I raced a lot in the 1980s. Mostly track and crits in the NE. Now I'm thinking of trying cyclocross. I was joking with some friends the other day that this would have been easier 10 years ago. Now there seem to be so many choices within the cyclocross bike options. I'm not looking for particular bike recommendations necessarily, but I'm interested in people's thoughts on the following choices. (I have a budget of $2,000 to $3,000. I've surveyed all the big name manufacturers for ideas: Cannondale, Focus, Giant, Ridley, Trek, Jamis, Fiji, Blue, Masi.)
Buy frame and build up vs. buy a complete bike
Buy lower priced bike (<$2,000) and a nice set of race wheels vs. buy a nicer bike and use the stock equipment for racing
If buying a complete bike, there are several choices. For under $3,000, you can get 2 or 3, but not all 4. Ideas?
Mechanical vs. hydraulic?
2 x 11 vs. 1 x 11?
tubes vs. tubeless vs. tubulars? (tubulars would drive me back to the lower priced bike with separate wheels choice)
There's no "right answer" for CX. It really depends on you, your riding style, and the kind of courses you're going to race. A complete bike is almost always a better deal than building and it's tough to spec out a build without any experience (some component choices will likely be significantly different than what you'd pick for a crit bike). Personally, I'd scour the used market to find a starter bike, race it for a season to get a feel for what you like/don't like, then buy a good bike next season knowing much better what will best fit your needs.
I don't see much point in thru axles for CX. As for brakes, you want brakes that have good modulation and will keep working through the race, but you don't need gobs of stopping power. Few CX races are ever lost because someone didn't brake enough Unless your races are mud-fests, even a good set of cantis is more than adequate.
Drivetrain is a very personal choice. I am running 1x10 this year - partly because it makes it easy to convert to SS and run the SS race at the end of the day. Our courses typically don't have big hills or long fast gravel segments, so I can live with a relatively tight gear range. I'm avoiding 11 speed because our sandy courses eat chains and cassettes faster than CX fans eat waffles. I'll gladly sacrifice having an 11T cog that I won't need 99% of the time for the price savings replacing 10 speed components.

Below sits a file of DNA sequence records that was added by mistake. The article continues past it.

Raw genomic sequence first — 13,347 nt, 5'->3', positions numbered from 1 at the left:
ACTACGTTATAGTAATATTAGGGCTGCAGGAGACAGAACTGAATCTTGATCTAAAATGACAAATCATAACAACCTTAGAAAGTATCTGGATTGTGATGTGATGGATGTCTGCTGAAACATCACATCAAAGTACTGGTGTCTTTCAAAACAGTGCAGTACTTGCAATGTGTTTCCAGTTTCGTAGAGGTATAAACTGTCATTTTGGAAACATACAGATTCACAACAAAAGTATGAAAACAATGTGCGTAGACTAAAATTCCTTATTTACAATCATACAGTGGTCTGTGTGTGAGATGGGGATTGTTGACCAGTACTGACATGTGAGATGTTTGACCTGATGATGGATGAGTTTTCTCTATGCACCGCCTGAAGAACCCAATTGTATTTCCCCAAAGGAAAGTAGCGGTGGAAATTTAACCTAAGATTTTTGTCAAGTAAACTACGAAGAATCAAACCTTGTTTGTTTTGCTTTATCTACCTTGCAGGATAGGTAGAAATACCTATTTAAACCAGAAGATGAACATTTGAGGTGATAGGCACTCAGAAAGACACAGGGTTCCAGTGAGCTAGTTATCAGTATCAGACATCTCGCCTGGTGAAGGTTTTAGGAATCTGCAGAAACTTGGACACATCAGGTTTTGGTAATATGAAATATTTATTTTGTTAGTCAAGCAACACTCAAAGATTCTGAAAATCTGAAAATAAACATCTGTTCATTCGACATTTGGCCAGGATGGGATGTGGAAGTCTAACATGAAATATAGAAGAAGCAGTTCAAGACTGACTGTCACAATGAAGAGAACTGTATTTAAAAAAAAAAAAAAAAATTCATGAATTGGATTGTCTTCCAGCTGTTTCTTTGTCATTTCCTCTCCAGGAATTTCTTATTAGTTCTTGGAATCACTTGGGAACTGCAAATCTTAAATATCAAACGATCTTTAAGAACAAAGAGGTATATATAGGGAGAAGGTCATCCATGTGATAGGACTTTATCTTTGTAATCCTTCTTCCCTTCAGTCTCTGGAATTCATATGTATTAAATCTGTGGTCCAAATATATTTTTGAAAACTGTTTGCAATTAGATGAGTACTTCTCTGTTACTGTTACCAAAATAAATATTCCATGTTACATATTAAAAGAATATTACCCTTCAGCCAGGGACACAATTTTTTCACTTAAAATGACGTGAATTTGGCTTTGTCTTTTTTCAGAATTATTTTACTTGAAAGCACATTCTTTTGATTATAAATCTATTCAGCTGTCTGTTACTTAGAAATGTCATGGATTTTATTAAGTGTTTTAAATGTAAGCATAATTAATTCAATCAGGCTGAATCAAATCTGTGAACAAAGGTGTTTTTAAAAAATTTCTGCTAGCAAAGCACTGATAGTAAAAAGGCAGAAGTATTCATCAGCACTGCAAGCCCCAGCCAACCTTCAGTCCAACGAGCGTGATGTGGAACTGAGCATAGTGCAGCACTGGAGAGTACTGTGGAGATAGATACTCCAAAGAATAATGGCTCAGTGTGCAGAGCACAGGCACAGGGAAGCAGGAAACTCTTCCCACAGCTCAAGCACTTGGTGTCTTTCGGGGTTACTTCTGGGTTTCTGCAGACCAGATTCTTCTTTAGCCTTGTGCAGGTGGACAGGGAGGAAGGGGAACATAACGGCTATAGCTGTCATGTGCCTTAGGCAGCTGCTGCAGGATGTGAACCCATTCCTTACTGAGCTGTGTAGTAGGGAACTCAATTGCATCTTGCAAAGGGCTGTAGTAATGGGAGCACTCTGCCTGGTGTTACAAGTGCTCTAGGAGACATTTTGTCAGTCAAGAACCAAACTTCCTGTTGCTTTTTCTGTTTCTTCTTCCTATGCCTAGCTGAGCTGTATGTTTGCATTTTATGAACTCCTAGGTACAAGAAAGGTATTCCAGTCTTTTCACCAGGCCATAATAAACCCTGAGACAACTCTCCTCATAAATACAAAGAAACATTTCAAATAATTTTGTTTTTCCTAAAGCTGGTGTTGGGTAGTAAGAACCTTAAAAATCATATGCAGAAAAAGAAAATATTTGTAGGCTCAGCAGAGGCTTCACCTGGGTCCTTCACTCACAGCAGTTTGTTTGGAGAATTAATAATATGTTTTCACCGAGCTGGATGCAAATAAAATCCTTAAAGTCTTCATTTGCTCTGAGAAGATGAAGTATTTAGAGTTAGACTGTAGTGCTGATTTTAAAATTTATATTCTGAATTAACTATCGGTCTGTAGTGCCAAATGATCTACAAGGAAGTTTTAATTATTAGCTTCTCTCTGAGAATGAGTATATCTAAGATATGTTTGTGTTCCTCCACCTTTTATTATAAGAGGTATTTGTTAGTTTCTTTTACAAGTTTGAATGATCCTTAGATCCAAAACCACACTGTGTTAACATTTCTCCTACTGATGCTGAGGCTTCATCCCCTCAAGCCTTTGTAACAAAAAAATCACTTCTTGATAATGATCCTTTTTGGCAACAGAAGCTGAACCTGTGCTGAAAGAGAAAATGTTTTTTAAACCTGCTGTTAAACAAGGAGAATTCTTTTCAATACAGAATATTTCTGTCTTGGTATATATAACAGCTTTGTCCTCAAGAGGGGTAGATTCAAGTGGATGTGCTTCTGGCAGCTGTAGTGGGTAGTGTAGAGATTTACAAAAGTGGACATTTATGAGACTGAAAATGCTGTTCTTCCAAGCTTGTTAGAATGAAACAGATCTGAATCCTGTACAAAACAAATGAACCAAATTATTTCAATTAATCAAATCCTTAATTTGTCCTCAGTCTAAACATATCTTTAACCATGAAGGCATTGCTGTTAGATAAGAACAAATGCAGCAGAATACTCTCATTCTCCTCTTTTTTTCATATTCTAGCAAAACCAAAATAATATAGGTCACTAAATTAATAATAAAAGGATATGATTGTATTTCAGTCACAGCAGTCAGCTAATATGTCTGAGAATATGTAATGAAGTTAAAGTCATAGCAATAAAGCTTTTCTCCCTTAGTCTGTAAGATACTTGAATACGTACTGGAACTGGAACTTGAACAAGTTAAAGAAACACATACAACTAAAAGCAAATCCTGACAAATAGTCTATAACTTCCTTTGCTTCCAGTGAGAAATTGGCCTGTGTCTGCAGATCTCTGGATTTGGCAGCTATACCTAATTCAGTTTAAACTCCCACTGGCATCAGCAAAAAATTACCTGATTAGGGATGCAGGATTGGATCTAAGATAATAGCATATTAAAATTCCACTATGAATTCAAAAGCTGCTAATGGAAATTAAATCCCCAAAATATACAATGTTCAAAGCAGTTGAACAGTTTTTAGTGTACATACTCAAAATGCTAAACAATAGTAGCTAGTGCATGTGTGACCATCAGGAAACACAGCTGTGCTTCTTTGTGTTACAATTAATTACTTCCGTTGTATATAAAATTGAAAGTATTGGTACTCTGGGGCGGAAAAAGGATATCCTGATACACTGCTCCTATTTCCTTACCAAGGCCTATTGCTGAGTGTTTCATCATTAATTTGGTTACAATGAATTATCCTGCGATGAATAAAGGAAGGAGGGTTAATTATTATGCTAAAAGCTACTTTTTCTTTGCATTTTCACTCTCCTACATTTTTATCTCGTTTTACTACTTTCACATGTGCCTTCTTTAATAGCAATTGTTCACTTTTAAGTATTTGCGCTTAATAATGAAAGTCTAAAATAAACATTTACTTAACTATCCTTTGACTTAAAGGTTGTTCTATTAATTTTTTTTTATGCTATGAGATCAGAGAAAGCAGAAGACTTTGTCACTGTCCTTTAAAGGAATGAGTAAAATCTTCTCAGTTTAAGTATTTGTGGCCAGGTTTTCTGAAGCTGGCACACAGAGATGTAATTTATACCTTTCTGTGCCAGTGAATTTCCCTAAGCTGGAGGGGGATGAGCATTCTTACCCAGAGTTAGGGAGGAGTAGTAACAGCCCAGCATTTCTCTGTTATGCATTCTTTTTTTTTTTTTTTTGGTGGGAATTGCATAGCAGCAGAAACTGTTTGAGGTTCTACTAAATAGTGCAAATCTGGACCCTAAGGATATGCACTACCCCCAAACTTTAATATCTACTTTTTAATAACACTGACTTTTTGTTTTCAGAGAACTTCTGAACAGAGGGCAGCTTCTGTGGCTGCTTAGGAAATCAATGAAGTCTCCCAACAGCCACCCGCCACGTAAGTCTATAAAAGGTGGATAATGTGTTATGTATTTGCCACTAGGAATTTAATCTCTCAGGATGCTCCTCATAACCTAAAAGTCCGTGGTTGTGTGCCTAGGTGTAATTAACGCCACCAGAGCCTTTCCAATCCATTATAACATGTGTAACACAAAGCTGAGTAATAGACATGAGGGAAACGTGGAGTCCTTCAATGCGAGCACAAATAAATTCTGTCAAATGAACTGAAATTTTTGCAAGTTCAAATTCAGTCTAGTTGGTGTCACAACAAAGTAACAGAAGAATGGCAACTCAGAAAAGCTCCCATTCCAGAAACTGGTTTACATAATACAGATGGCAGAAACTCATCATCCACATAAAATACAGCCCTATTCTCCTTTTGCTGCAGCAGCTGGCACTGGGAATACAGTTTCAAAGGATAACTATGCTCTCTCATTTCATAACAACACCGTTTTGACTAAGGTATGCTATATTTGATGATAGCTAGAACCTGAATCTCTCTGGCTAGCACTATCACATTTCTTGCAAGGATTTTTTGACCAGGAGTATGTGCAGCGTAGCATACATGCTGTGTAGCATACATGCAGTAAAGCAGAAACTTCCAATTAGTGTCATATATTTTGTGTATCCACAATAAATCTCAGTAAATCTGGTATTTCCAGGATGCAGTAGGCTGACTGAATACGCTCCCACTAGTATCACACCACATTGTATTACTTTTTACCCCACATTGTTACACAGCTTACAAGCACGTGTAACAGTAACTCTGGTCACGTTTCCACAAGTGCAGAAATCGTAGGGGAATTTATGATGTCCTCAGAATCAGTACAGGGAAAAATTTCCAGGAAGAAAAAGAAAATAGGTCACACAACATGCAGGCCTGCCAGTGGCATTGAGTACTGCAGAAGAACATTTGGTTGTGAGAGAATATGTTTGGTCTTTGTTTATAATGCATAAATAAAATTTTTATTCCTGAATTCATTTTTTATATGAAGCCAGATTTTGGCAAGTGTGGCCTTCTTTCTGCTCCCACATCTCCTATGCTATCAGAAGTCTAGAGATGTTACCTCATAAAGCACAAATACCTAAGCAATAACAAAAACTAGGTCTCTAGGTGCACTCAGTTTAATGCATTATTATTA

The biggest ROI in CX is tires and wheels. You can't beat tubulars for performance, but if you go that route you'll probably want at least two wheelsets with different tires to cover different course conditions (I know some folks who have three or four sets). In addition to the stock clincher wheelset that came with the bike, I have a good set of tubulars with a tire that will cover course conditions I see most often. I normally run the tubulars, but I keep the clinchers with a couple of other tire choices to cover unusual conditions and to serve as pit wheels. I also train on the clinchers since they're a lot cheaper to replace than the tubs.
Good luck with your racing. I think you're going to regret not getting into CX sooner
2013 Kona Jake, 2015 Kona Jake the Snake, 2008 Kona Major Jake, 2013 Kona Jake the Snake, 2006 Kona Kula, 2012 Ridley Excalibur, 2008 Surly Long Haul Trucker, 2001 LeMond Buenos Aires, 1984 Pinarello Gran Turismo, 1982 Trek 614
With that kind of budget I'm going to assume that you intend to be a fairly serious racer. If this isn't true, get a sub $2000 bike and spend the rest on beer. You can still count that as a cyclocross-related expense. If you don't drink, spend it on frites.
So, if you're serious....
Building a bike from the frame up usually isn't economical, but in this case there may be good reasons to consider it -- mostly if you want a lot of components that aren't available on a stock bike. In this regard, take a look at Gevenalle. People with a high budget tend to look for high end components from one of the big 3, but Gevenalle makes CX-specific components that are lighter, stronger, less expensive and in many ways functionally better for cyclocross racing. If you like that route, it gives you a decent budget for other things like wheels.
Otherwise, there's not nearly as much difference between the frame and components on a $3000 bike and the frame and components on a $2000 bike as there is between a $1000 wheelset and whatever stock wheelset the $3000 bike comes with. Plus, there are many reasons why having a second wheelset is useful. So that part of the decision is easy.
Thru axles? I don't know much about this. The mountain bike guys love them. I expect that in a few years they will start to become ubiquitous. Now, it kind of limits your wheel choices. I'd pass.
Mechanical vs. hydraulic? You aren't even considering cantilevers? For discs, I'd say hydraulic is the way to go. Most mechanical disc brakes have serious issues when the conditions are sufficient to wear down the pads significantly during a race.
2 x 11 vs. 1 x 11? Do you really need 11? I ran 1x10 last year. This year I'm going with 2x9. There's an argument to be made either way for 1x vs 2x. The gear range of a 1x system is plenty, but CX involves a lot of rapid speed changes, so the 2x can be helpful in that regard.
tubes vs. tubeless vs. tubulars? (tubulars would drive me back to the lower priced bike with separate wheels choice) I run tubes, but by all accounts tubular is the best available if price isn't a concern.